Fierce competition can already be seen ahead of December 2010, when a committee meeting for deciding venues for both the 2018 and 2022 World Cups will take place. A practice of continental circulation bodes well for a chance to be won by Australia for the 2018 games. South Korea may enjoy its advantage in several aspects: with former president Chung Mong-joon of the Korea Football Association as one of the vice presidents and members of the executive committee, expanded infrastructure including the ten stadiums already constructed and proven excellence during the 2002 tournament, efficient transport and communication systems.
Japan, which possesses similar strengths other than potential contributions to North-South Korean reconciliation and peace promotion in Northeast Asia, is anticipated to be the principal contender with South Korea, as well as United States and Australia, if the latter fails its chances for 2018.
I hope the 2022 Korean World Cup bidding committee, composed of 54 distinguished members from virtually all walks of life, will display their caliber in winning votes from the 24 members of the FIFA executive committee over the upcoming 15 months before the latter’s meeting. Expectations are especially high for the bidding committee’s president, vice president and secretary general to persuade FIFA because they all are seasoned former diplomats. It is all the more reassuring to have in the bidding committee such world renowned players and coaches as Park Ji-sung, Lee Hoi-taek and Cha Bum-kun.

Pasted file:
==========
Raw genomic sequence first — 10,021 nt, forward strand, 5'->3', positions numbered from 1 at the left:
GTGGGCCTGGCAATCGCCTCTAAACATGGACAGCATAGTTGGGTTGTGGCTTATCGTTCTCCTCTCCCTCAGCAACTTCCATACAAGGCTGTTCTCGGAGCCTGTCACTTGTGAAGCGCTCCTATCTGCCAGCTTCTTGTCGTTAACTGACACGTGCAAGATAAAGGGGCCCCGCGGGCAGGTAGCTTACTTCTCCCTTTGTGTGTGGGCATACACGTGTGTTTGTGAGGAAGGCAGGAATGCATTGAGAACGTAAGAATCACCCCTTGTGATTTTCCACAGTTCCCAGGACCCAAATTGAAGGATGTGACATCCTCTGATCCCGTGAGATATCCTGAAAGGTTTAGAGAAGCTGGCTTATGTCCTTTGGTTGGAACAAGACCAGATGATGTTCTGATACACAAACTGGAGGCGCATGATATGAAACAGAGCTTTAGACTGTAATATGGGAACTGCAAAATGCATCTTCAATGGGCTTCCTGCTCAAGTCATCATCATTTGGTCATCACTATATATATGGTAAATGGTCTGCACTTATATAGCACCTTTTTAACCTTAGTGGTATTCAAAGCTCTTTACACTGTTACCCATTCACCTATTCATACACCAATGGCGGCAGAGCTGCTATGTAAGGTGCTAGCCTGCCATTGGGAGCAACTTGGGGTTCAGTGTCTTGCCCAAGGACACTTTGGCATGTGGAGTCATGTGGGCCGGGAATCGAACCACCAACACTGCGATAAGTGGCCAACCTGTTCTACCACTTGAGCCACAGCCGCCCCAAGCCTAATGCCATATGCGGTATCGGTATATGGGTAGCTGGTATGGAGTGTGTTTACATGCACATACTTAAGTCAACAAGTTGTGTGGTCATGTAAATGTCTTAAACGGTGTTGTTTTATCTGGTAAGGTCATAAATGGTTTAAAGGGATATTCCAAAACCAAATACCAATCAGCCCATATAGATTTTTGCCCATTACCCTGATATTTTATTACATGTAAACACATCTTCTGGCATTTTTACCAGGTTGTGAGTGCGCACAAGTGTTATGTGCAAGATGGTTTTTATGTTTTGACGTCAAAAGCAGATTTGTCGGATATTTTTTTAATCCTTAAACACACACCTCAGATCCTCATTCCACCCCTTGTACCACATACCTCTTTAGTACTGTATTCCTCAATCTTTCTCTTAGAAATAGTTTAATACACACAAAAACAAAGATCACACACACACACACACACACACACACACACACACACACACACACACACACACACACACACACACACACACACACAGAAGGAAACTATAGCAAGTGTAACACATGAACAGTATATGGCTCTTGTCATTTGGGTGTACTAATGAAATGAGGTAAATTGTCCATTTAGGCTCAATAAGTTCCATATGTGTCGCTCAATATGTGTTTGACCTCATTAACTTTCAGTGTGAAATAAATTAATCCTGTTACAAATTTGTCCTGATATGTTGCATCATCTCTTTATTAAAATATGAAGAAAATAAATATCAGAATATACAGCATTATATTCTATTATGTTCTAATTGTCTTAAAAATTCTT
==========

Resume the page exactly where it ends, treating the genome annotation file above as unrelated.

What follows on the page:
I also hope that South Korea’s currently thriving sports diplomacy will bear fruit in winning the right to host major international games and having them work as an impetus for balanced development of local areas and national unity as well as peace, prosperity and ultimate reunification of the whole peninsula.
This private-sector enterprise merits a pan-national agenda for wholehearted support and assistance from the government and the all of the people. Koreans are entitled to dream for 2022 to revive the fervor of the Red Devils and the magic of a second Guus Hiddink to demonstrate the national team’s best performance.
*The writer is a professor emeritus at the Institute of Foreign Affairs and National Security.
by Kim Jae-bum